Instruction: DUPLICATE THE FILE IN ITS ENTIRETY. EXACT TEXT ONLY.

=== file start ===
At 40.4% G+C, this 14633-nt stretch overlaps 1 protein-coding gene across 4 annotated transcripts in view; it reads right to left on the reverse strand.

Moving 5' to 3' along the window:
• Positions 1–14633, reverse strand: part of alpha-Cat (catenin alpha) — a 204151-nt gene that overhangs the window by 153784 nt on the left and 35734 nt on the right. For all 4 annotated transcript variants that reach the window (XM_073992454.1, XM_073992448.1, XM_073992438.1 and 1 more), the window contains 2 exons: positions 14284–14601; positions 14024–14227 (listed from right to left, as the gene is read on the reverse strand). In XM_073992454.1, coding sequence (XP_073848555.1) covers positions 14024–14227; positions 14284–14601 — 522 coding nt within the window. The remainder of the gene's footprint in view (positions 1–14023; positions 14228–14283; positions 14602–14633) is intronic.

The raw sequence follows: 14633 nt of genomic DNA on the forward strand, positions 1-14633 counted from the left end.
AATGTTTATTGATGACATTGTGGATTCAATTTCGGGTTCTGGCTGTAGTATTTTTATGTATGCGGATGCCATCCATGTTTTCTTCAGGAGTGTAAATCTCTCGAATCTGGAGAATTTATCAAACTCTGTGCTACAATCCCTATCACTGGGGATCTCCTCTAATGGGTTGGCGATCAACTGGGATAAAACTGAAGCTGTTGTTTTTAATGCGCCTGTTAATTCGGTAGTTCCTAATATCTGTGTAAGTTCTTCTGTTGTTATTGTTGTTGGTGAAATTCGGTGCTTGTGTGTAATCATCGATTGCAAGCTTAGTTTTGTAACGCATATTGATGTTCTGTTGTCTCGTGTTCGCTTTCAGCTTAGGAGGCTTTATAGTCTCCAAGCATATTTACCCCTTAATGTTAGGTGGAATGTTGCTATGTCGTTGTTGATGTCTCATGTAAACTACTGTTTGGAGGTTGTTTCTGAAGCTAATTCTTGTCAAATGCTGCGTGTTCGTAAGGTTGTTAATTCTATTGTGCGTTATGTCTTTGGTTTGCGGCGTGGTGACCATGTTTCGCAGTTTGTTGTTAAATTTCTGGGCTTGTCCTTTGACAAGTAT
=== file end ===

At 40.4% G+C, this 14633-nt stretch overlaps 1 protein-coding gene across 4 annotated transcripts in view; it reads right to left on the reverse strand.

Moving 5' to 3' along the window:
• Positions 1–14633, reverse strand: part of alpha-Cat (catenin alpha) — a 204151-nt gene that overhangs the window by 153784 nt on the left and 35734 nt on the right. For all 4 annotated transcript variants that reach the window (XM_073992454.1, XM_073992448.1, XM_073992438.1 and 1 more), the window contains 2 exons: positions 14284–14601; positions 14024–14227 (listed from right to left, as the gene is read on the reverse strand). In XM_073992454.1, coding sequence (XP_073848555.1) covers positions 14024–14227; positions 14284–14601 — 522 coding nt within the window. The remainder of the gene's footprint in view (positions 1–14023; positions 14228–14283; positions 14602–14633) is intronic.

The raw sequence follows: 14633 nt of genomic DNA on the forward strand, positions 1-14633 counted from the left end.
AATGTTTATTGATGACATTGTGGATTCAATTTCGGGTTCTGGCTGTAGTATTTTTATGTATGCGGATGCCATCCATGTTTTCTTCAGGAGTGTAAATCTCTCGAATCTGGAGAATTTATCAAACTCTGTGCTACAATCCCTATCACTGGGGATCTCCTCTAATGGGTTGGCGATCAACTGGGATAAAACTGAAGCTGTTGTTTTTAATGCGCCTGTTAATTCGGTAGTTCCTAATATCTGTGTAAGTTCTTCTGTTGTTATTGTTGTTGGTGAAATTCGGTGCTTGTGTGTAATCATCGATTGCAAGCTTAGTTTTGTAACGCATATTGATGTTCTGTTGTCTCGTGTTCGCTTTCAGCTTAGGAGGCTTTATAGTCTCCAAGCATATTTACCCCTTAATGTTAGGTGGAATGTTGCTATGTCGTTGTTGATGTCTCATGTAAACTACTGTTTGGAGGTTGTTTCTGAAGCTAATTCTTGTCAAATGCTGCGTGTTCGTAAGGTTGTTAATTCTATTGTGCGTTATGTCTTTGGTTTGCGGCGTGGTGACCATGTTTCGCAGTTTGTTGTTAAATTTCTGGGCTTGTCCTTTGACAAGTAT